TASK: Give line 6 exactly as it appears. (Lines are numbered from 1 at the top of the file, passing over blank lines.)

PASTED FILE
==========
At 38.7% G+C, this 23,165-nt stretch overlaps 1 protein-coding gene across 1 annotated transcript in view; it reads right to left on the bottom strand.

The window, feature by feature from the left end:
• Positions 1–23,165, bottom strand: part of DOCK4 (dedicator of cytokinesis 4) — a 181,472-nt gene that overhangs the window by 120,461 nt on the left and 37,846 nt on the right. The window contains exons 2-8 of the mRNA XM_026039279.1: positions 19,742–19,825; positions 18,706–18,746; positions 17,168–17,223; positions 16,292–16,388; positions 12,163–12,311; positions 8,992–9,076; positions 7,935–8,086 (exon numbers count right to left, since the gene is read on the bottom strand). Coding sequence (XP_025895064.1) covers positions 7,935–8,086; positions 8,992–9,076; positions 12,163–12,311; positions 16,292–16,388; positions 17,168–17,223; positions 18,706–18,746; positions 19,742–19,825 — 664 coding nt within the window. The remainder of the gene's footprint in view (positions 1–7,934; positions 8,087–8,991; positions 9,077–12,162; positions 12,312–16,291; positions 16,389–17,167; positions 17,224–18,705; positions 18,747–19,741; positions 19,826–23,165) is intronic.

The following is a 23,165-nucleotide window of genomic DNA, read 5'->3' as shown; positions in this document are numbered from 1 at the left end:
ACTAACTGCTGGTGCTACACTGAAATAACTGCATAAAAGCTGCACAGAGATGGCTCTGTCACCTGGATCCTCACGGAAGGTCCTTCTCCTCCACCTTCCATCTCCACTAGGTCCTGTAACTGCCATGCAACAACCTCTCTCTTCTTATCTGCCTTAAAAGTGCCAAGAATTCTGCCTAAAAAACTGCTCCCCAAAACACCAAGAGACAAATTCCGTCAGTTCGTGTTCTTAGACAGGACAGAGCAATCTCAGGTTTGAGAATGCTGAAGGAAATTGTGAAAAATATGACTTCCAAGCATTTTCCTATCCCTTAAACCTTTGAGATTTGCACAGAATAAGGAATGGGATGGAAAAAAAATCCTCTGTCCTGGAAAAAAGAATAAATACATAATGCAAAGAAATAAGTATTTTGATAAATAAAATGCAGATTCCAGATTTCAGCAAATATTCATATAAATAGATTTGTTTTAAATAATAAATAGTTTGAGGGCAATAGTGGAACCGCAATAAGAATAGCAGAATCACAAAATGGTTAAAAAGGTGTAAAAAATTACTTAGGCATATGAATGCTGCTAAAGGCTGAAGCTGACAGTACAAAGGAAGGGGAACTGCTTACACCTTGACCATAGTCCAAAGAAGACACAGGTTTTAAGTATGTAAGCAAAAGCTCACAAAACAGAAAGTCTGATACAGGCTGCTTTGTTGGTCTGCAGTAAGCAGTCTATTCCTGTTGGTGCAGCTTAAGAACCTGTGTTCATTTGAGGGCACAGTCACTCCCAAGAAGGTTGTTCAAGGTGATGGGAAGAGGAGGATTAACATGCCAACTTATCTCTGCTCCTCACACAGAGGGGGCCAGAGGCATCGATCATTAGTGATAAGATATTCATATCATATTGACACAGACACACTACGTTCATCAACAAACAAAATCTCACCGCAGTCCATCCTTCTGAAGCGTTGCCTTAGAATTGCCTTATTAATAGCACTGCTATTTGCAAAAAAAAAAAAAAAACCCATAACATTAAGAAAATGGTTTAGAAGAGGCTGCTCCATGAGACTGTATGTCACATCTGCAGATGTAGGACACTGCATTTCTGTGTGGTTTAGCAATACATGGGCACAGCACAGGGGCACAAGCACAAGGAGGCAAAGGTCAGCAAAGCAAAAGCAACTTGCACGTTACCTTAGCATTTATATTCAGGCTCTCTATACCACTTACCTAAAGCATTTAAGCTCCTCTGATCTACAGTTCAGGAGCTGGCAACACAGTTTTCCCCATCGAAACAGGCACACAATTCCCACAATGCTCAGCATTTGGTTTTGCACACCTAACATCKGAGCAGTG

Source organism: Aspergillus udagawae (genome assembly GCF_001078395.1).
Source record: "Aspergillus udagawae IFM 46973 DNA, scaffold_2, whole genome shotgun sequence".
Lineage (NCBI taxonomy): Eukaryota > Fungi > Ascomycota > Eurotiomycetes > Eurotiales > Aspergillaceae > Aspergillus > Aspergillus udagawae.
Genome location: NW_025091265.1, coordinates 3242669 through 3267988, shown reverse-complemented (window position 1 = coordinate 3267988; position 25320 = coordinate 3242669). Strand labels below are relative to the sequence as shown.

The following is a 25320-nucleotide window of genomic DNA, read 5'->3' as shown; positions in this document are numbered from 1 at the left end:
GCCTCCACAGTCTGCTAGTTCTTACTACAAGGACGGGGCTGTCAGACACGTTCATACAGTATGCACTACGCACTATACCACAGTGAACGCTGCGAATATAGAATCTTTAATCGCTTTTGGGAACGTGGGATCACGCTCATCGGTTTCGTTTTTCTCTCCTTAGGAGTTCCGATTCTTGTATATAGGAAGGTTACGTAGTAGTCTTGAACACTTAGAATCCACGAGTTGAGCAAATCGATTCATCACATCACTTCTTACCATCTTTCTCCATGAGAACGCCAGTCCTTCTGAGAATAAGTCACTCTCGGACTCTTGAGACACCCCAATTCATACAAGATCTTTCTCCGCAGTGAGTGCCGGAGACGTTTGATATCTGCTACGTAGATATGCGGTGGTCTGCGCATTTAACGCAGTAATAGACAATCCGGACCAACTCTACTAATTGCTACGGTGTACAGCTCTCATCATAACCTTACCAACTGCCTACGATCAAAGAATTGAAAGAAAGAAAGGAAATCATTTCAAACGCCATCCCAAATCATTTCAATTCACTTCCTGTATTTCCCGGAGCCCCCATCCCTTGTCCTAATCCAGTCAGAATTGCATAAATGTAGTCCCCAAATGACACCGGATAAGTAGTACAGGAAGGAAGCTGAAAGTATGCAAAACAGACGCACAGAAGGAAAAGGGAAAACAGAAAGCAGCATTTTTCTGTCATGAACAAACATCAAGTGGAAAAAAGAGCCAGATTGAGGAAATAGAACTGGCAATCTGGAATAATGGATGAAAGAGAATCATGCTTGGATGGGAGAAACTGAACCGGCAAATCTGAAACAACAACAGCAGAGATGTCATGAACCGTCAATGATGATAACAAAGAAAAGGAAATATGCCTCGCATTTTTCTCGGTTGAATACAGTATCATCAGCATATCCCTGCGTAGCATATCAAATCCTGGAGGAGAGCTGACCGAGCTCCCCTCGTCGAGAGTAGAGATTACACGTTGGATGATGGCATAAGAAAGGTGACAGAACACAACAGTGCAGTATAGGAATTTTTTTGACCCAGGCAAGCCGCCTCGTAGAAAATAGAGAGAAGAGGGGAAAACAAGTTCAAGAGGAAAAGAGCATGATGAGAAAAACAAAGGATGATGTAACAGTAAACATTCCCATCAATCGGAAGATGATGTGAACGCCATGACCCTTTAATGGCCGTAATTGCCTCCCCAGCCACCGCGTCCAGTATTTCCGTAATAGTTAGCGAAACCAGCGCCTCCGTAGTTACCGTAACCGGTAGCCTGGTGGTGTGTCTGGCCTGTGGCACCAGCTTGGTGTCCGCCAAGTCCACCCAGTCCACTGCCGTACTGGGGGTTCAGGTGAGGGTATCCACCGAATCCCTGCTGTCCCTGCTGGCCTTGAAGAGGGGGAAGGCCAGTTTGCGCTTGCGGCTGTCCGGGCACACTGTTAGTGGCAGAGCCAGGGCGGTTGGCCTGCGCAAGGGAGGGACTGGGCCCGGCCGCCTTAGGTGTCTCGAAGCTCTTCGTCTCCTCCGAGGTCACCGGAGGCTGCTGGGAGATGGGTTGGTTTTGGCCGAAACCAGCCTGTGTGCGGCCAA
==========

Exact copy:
Source organism: Aspergillus udagawae (genome assembly GCF_001078395.1).